Friends General Conference

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Silent Worship

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When we meet together, our purpose and our form of worship is to watch and wait upon God ... Then, when everyone is thus gathered, and all meet together inwardly in their spirits, as well as outwardly in their persons, the secret power and the virtue of life are known to refresh the soul.

God not only reveals himself and draws near to each individual but is in the midst of the group as well. Each one partakes not only of the particular strength and refreshment which comes from the good in himself, but shares with that of the whole body. Being a living member of the body, he has joint fellowship and communion with all.”

                           Robert Barclay, Apology, 1678

The  heart of the Religious Society of Friends is our Meeting for Worship. In worship we are called to seek God’s will with our entire being: body, mind, and soul.

Worship is the adoring response of the heart and mind to the influences of the Spirit of God. It stands neither in forms nor in the formal disuse of forms. “God is spirit, and those who worship him must worship in spirit and truth” (John 4:24 NRSV). We treasure silence as a path towards inspiration and guidance that leads to communion with God.

In our Meetings for Worship, we are called to listen with prayerful obedience to God, with a willingness to give as well as to receive. In speech or in silence, each person contributes to the Meeting. Worshipping God together, we can strengthen one another, and our bodies and minds can be refreshed in the life of the Spirit.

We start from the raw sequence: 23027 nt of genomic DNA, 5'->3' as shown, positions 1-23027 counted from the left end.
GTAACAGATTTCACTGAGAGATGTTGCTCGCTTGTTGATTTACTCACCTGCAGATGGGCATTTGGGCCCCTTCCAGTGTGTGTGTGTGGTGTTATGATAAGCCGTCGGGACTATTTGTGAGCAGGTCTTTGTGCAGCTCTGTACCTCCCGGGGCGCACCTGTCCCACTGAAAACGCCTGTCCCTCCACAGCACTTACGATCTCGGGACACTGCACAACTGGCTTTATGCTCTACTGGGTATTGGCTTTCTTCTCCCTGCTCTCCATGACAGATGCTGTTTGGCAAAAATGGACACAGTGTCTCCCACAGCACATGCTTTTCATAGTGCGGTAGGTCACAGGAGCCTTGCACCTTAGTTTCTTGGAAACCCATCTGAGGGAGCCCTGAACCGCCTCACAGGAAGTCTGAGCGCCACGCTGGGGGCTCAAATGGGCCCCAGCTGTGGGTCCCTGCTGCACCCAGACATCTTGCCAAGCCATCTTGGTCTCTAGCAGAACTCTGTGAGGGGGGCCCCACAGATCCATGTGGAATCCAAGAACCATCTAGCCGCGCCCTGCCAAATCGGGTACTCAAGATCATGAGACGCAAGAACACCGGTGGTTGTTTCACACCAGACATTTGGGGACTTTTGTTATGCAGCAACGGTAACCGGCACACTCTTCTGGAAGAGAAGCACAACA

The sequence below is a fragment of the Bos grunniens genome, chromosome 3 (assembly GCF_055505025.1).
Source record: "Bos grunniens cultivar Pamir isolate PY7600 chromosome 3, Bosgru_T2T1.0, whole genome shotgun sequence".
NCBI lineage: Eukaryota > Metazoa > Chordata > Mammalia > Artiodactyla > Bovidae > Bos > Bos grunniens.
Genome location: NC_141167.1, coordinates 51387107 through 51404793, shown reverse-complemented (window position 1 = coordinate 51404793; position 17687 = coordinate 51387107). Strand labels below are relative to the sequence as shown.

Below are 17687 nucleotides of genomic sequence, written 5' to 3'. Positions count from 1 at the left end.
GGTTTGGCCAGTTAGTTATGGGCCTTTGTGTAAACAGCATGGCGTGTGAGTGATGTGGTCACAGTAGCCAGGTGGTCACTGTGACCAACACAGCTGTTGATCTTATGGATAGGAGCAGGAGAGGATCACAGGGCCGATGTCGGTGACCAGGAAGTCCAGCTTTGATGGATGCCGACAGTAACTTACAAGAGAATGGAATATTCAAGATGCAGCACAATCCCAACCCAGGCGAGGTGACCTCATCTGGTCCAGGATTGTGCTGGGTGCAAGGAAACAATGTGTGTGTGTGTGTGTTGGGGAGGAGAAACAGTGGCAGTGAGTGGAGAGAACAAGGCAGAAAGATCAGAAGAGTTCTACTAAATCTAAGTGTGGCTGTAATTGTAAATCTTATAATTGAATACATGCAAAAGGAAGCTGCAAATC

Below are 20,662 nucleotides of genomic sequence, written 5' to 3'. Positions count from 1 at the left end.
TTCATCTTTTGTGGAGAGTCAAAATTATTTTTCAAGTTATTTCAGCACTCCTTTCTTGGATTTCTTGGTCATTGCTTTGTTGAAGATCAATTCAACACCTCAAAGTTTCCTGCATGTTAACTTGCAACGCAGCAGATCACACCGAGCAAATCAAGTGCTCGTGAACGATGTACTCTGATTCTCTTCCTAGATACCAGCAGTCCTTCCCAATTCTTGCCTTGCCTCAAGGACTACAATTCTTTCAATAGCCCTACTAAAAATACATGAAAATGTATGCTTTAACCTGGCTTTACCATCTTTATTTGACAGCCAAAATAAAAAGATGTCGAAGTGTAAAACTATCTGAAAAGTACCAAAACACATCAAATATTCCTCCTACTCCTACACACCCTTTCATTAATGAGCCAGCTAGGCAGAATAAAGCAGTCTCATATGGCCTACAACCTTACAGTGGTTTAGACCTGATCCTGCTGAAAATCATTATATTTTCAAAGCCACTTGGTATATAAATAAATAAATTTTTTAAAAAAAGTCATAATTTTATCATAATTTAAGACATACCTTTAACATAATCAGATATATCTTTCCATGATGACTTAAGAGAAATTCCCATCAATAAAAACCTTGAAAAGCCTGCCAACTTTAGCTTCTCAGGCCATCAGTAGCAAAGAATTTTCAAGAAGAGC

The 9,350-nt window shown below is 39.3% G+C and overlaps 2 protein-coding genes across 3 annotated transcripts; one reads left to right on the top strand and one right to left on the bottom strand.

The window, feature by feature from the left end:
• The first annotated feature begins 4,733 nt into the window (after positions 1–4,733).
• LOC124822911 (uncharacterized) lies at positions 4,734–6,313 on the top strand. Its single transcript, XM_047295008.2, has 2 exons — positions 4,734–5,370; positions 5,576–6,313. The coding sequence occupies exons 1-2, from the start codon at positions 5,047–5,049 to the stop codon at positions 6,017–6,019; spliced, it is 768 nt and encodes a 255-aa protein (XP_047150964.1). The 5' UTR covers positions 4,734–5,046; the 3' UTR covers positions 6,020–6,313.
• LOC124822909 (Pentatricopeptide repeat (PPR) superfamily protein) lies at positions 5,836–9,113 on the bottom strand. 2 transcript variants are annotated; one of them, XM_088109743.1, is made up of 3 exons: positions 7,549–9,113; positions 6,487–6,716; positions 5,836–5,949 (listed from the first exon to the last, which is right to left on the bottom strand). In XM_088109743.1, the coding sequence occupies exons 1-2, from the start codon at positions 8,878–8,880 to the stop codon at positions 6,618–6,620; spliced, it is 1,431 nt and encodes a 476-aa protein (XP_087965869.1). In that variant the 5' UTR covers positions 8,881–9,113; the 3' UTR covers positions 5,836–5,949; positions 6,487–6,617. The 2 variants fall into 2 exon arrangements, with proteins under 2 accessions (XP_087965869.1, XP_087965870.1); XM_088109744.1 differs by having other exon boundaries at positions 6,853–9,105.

Give adequate time for study, meditation, and prayer, and other ways of preparing for worship. Be mindful that worship is the fusion of individual and collective waiting to experience the love of God. Come regularly to Meeting for Worship, even when you are angry, depressed, tired, or spiritually cold. In the silence ask for and accept the prayerful support of others joined with you in worship.

During the Meeting for Worship, Friends may be led by the Spirit to testify, to share an insight, to pray, to praise. When speaking, we should do so clearly and simply, using as many words as necessary and as few as possible. When another speaks, listen with an open spirit, holding the speaker in love. Rest with the message, recognizing that even if it is not God’s word for you, it may be so for others.


Friends, meet together and know one another in that which is eternal, which was before the world was.George Fox, 1657

Do you come to meeting for worship with heart and mind prepared? What is the preparation that readies us ...for the life and power of the seed? It is not simply a matter of arriving for meeting on time, though with our hectic lives even that is not always easy. Preparation for worship is a life that integrates prayer, meditation, edifying reading, and deep conversation into the busy routines that most of us pursue. We cannot expect to dive casually out of the heat of the world into the coolness of divine communication for an hour per week. That only brings the heat of the world in and disturbs the waters, leaving no place for peace. 
Douglas Gwyn, 1997

For, when I came into the silent assemblies of God’s people I felt a secret power among them which touched my heart; and as I gave way unto it I found the evil weakening in me and the good raised up; and so I became thus knit and united unto them, hungering more and more after the increase of this power and life, whereby I might feel myself perfectly redeemed. 
Robert Barclay, 1678

In worship we have our neighbors to right and left, before and behind, yet the Eternal Presence is over all and beneath all. Worship does not consist in achieving a mental state of concentrated isolation from one’s fellows. But in the depth of common worship it is as if we found our separate lives were all one life, within whom we live and move and have our being. 
Thomas R. Kelly, 1938